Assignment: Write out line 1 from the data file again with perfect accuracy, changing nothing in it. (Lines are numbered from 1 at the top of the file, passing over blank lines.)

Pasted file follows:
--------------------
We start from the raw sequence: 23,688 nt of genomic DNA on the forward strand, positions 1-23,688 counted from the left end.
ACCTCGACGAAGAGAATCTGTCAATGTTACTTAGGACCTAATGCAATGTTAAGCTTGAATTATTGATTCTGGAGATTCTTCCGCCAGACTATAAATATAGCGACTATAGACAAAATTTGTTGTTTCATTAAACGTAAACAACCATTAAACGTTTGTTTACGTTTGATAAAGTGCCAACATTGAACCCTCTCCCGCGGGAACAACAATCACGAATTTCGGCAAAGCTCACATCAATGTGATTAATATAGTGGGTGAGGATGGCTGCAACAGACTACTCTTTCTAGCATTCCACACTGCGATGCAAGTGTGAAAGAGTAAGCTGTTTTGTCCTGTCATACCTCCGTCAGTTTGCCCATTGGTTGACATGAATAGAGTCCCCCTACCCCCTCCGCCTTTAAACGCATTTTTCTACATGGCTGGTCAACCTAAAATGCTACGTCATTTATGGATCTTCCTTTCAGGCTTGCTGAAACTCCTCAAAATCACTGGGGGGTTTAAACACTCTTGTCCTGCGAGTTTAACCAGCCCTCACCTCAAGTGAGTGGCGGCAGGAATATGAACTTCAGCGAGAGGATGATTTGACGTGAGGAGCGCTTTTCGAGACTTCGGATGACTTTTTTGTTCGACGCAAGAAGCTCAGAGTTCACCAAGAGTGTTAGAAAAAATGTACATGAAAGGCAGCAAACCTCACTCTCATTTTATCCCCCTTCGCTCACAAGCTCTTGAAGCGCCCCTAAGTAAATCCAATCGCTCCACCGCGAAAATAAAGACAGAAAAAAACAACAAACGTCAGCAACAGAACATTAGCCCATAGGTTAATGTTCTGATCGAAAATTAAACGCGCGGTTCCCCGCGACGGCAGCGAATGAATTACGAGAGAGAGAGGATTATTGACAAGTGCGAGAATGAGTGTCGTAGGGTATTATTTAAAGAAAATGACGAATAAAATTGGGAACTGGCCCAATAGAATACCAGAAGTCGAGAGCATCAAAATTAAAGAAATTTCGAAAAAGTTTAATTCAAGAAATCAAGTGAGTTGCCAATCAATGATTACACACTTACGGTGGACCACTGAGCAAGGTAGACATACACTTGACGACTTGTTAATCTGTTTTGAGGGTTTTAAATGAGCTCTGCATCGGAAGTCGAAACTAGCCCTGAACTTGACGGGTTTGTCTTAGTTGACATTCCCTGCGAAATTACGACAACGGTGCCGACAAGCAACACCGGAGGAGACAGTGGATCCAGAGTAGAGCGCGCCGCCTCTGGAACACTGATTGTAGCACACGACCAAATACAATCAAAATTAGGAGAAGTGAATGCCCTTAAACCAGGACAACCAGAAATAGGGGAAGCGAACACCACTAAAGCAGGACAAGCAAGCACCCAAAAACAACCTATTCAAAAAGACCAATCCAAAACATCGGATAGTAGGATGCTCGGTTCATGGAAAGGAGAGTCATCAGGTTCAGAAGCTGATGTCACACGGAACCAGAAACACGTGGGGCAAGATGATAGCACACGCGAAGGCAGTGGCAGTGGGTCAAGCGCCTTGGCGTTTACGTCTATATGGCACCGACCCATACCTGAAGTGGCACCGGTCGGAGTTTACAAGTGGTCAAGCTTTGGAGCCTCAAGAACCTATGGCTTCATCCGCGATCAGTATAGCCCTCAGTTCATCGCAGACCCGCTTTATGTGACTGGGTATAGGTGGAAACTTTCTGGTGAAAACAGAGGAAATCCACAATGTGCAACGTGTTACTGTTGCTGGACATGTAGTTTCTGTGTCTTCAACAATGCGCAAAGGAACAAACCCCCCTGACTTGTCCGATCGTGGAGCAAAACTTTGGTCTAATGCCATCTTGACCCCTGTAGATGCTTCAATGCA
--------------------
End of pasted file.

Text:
We start from the raw sequence: 23,688 nt of genomic DNA on the forward strand, positions 1-23,688 counted from the left end.